By Amy Schatz & Ilan Brat
required to obtain the benefit, or the company
“Companies like Dannon shouldn’t exaggerate the
has two adequate and well-controlled human
strength of scientific support for their products,”
clinical studies that show that the benefit can be
said FTC Chairman Jon Leibowitz in a statement.
achieved from eating fewer than three servings
per day.
ʶʶ POM Wonderful. Last September, the Commission issued an administrative complaint charging
the makers of POM Wonderful 100% Pomegranate Juice and POMx supplements with making false
and unsubstantiated claims that their products will prevent or treat heart disease, prostate cancer,
and erectile dysfunction. According to the complaint, POM Wonderful LLC, sister corporation Roll
International Corp., and principals Stewart Resnick, Lynda Resnick, and Matthew Tupper, made deceptive disease prevention and treatment claims for the pomegranate juice and supplement products,
in violation of the FTC Act. Litigation against these defendants continues. Separately, Mark Dreher,
Ph.D., the former Vice President of Science and Regulatory Affairs of POM Wonderful LLC, entered
into a consent order settling similar charges that he made false and unsubstantiated claims. The order
bars Dreher from making any disease treatment or prevention claim in advertising for POM Wonderful unless the claim is not misleading and is approved by the FDA, and prohibits him from making
other unsubstantiated health claims for a food, drug, or dietary supplement, including as an expert
endorser.
ʶʶ Iovate Health Services USA. To settle charges that claims for seven dietary supplement products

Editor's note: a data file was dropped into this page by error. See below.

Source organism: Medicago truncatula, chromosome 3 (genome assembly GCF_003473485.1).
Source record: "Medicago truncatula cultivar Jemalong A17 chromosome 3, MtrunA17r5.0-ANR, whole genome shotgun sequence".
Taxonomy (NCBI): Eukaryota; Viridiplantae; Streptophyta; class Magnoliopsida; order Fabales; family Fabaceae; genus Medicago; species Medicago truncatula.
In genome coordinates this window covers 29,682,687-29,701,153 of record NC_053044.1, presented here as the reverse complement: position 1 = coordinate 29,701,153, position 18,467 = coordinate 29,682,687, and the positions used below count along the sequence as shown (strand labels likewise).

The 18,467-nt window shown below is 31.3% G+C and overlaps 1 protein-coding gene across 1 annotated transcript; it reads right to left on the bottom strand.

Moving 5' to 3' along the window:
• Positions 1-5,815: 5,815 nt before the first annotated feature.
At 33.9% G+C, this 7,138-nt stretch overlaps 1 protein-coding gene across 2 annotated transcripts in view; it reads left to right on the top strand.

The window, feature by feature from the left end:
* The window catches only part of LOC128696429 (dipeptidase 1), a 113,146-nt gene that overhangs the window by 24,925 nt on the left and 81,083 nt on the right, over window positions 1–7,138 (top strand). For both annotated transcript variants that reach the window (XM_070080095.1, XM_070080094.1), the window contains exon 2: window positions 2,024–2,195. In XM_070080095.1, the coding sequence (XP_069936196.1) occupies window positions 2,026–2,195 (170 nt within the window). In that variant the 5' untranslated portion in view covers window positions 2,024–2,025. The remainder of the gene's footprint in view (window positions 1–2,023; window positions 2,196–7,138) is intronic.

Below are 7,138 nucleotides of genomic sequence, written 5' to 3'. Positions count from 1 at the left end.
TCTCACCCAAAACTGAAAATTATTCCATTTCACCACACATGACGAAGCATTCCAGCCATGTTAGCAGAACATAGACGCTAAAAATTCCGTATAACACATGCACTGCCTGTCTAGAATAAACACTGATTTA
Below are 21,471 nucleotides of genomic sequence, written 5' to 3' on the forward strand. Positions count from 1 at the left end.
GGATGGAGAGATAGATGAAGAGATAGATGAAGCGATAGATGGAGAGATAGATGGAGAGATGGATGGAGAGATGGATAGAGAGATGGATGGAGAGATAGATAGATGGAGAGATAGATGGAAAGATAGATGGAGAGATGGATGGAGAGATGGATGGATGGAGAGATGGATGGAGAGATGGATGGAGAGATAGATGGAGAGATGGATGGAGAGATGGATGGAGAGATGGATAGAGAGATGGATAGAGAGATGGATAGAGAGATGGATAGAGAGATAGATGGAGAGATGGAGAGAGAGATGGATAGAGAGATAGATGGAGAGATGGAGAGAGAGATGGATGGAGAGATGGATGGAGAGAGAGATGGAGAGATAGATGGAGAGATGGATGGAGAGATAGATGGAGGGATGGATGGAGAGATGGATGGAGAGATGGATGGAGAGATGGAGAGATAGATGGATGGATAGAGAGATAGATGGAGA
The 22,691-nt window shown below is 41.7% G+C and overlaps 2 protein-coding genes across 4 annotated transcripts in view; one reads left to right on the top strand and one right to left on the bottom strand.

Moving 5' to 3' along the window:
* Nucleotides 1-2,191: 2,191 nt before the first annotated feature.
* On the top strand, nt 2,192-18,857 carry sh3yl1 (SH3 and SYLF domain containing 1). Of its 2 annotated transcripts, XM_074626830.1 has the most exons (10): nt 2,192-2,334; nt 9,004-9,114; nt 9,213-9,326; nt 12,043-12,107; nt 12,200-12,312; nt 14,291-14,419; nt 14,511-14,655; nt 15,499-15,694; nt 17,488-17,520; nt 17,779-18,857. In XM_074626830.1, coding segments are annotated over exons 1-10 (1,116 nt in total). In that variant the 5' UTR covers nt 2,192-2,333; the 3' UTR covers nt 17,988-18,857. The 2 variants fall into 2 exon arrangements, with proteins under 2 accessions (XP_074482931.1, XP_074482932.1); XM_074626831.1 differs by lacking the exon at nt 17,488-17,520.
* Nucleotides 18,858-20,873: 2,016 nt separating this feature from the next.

were false or deceptive, Iovate and related entities agreed to an order that bars the companies from
(1) claiming that a product can prevent or treat any disease unless the claim is approved by the
FDA; (2) representing that any product causes weight loss unless the claim is supported by at least
two adequate and well-controlled human clinical studies of the covered product, or of an essentially
equivalent product; and (3) claiming that any product provides any other health-related benefit unless
supported by scientific evidence sufficient in quality and quantity, when considered in light of the
entire body of relevant and reliable scientific evidence, to substantiate that the representation is true.
The order also requires the companies to pay $5.5 million in consumer redress.

38

yy Dietary Supplements. Among other cases challenging the sellers of dietary supplements, the FTC sued
and obtained a preliminary injunction against Central Coast Nutraceuticals, Inc., a large Internet marketer of acai berry weight loss and colon cleansing pills. The FTC charged that this marketer scammed
consumers out of $30 million or more in 2009 through deceptive advertising and unfair billing practices.
Specifically, the FTC charged that the defendants had deceptively advertised their acai berry pills as a
weight-loss product and their colon cleansing product as an aid for preventing cancer; used fake endorsements; and deceived consumers about their purported “free” or “risk free” trial offers. These marketers are
currently out of business and their assets are frozen.
ʶʶ Two appellate courts affirmed decisions in favor of the FTC. The First Circuit affirmed a district
court decision that Direct Marketing Concepts, Inc. and ITV Direct, Inc. had deceptively advertised two dietary supplements – “Supreme Greens” and “Coral Calcium” – as effective for treating
and preventing serious diseases, including cancer and heart disease. Last December, the D.C. Circuit upheld the Commission’s order in Daniel Chapter One (DCO) holding that the FTC properly
exercised jurisdiction over DCO. DCO operated as a for-profit entity despite its formal legal status as
a religious non-profit, and the FTC did not exceed its statutory authority by requiring DCO to have a
reasonable basis for its claims.
yy Caffeinated Alcohol Beverages Warning Letters. Last November, in response to numerous reports of
alcohol poisonings, the FTC, the FDA, and the U.S. Department of Treasury’s Alcohol and Tobacco Tax
and Trade Bureau, simultaneously issued warning letters to four marketers of caffeinated alcohol beverages
including Four Loko, Joose, Core Spiked, and El Jefe. The FTC’s letters
warned that advertising and marketing of caffeinated alcohol beverages may be unfair or deceptive under the FTC Act. In response to the